Rethinking Millennial Marketing: How to Win Over this Elusive Group

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I see an article in the Marketing section of every magazine or blog every week about how to appeal to the Millennial generation. The quest to profile and quantify this elusive group is seen as the “holy grail” of modern Marketing – no other generation has been quite like this one.

The Outdated School of Marketing: What does Each Generation Want?

So you may be wondering to yourself, “Who decides what defines a generation?” Those who grew up during the Great Depression and fought in WWII were named “The Greatest Generation” by former NBC Nightly News anchor Tom Brokaw. The term “Baby Boomers” was adopted by the U.S. as a cultural term defining a surge in births following the return of the G.I.s who fought in WWII. It’s defined by a specific time frame, and is also the last officially-recognized generation by the U.S. Census Bureau. What follows is less defined, groups of people lumped together by date of birth, divided into 20-year increments.

Today, these definitions are predominantly used by the media and marketing departments as a way to segment and group the target audience by age. The downside of this method is significant: it speaks nothing to the collective behavior and experiences of the individuals who fall within a specific age group.

So if the generational-naming process is outdated, why do we continue to place importance on it? We can see a laundry list of complications with this method of segmenting buyers in this way:

Your customers aren’t defined by their purchasing behavior.

Since generations are defined in arbitrary terms by birth date, your customers aren’t grouped in a way that will truly speak to their attitudes, behaviors, socio-economic status, life stage / marital status or personal pain points. What if by age I’m defined as Baby Boomer but my shopping tendencies more closely resemble a Millennial? What if I’m an affluent, single Gen Xer who lives downtown? Does the “Millennial” software programmer in San Francisco really have the same purchasing habits as the “Millennial” liberal arts graduate barista in Kansas City? Is there a customer segment for them in your marketing plan?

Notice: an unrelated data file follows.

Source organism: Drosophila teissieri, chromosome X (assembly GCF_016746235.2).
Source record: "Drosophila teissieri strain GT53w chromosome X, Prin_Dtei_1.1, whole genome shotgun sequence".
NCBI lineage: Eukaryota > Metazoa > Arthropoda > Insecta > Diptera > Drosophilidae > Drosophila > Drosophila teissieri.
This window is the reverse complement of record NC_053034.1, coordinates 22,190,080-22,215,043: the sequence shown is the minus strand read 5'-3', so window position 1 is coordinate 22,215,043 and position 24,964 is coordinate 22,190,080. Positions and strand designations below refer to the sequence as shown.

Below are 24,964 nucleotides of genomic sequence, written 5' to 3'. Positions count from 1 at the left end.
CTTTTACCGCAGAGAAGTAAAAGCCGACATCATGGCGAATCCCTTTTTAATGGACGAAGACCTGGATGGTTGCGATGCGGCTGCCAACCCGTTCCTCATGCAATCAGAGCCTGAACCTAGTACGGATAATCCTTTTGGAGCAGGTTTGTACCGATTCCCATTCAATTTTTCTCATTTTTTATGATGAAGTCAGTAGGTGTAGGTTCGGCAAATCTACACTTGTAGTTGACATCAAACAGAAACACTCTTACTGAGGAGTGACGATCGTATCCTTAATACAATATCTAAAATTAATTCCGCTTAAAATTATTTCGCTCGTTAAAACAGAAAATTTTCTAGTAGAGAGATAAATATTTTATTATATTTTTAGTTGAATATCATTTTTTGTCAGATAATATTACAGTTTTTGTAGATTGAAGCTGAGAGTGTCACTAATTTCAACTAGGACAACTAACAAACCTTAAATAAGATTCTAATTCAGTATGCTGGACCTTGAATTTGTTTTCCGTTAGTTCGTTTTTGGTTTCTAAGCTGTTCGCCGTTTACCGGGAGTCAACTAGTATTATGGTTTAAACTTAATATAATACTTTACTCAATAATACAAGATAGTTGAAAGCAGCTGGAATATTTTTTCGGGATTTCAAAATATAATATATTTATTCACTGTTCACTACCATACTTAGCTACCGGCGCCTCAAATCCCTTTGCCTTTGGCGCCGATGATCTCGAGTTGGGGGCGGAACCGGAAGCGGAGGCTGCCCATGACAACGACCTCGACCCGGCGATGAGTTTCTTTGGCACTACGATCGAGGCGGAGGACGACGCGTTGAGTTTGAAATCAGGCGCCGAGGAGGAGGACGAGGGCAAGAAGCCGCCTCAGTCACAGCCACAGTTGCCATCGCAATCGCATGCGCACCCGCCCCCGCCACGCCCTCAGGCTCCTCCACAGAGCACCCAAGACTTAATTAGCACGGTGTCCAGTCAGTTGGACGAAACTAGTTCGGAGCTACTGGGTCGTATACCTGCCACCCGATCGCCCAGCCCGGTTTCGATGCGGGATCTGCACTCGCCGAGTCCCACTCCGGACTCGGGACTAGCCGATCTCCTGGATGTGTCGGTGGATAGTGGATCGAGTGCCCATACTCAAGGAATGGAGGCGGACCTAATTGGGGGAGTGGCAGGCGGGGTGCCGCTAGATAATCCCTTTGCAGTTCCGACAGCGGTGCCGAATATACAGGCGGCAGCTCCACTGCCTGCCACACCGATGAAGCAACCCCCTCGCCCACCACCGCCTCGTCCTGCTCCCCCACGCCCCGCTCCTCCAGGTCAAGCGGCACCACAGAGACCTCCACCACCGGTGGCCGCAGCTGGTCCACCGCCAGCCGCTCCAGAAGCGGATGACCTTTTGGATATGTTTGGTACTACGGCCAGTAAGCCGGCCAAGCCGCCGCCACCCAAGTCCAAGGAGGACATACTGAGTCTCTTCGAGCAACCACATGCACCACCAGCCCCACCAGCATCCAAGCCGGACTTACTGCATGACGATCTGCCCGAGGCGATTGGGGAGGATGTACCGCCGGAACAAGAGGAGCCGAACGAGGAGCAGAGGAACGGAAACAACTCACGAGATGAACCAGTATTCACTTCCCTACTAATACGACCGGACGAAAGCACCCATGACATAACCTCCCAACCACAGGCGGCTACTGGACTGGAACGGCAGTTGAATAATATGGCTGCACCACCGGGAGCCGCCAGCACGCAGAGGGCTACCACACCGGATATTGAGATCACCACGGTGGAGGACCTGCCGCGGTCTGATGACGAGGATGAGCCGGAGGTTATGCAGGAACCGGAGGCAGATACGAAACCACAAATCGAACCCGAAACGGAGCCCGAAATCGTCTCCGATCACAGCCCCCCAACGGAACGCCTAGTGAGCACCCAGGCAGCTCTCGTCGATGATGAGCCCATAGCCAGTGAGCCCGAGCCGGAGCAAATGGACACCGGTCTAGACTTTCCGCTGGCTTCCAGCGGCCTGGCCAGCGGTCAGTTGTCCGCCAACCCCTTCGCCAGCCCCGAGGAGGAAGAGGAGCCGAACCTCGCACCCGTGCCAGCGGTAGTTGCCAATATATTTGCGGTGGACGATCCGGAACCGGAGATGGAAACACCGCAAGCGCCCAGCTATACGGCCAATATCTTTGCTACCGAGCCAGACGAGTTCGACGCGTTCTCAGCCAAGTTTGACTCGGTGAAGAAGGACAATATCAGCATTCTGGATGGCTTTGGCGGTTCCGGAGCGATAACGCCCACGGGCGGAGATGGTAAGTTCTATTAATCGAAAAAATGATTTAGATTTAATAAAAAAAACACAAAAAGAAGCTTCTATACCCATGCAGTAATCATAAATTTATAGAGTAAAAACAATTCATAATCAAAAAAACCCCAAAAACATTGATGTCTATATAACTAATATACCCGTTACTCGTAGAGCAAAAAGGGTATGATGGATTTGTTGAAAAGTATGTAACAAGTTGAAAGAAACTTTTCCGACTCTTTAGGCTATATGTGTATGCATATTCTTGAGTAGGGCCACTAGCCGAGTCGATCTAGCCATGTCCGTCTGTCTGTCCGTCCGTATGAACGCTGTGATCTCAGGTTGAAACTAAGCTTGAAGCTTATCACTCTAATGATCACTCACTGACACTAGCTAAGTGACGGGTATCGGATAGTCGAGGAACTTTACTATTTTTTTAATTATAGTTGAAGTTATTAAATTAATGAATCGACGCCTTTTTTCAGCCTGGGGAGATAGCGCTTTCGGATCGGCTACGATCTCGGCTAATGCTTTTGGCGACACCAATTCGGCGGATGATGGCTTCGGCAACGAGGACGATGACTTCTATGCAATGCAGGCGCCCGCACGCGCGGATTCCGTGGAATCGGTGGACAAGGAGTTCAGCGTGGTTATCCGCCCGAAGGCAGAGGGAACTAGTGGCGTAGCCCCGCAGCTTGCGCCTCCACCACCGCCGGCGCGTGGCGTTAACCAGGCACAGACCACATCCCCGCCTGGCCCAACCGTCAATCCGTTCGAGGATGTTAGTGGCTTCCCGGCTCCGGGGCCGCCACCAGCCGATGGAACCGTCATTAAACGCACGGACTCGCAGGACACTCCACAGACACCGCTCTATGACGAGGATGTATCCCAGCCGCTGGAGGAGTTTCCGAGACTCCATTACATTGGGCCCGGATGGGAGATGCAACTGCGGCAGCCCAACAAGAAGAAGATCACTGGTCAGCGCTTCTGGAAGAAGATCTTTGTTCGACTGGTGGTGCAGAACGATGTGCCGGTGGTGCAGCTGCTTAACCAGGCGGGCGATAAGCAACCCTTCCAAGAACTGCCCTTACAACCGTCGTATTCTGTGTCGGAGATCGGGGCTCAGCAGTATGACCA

You aren’t taking overall trends into consideration.

Think of how much urbanization and technology have changed shopping behaviors for all of us. For example, city dwellers of all ages use delivery apps as a way of life to order a quick bite or get their groceries. And Millennials certainly aren’t the only ones who enjoy seamless integration between store and website inventory—the busy, working mother is also a big fan.

It’s difficult to adapt age-based groupings as a generation matures.

Behavioral changes cannot be easily-defined as individuals enter new life stages at different rates. Will Millennials always crave experiences over things once they move out of the city and into the suburbs? Are Gen Xers as easy to target now as they were before? At any point in life, can the behaviors of all individuals who fall within a generation really be grouped together for marketing purposes?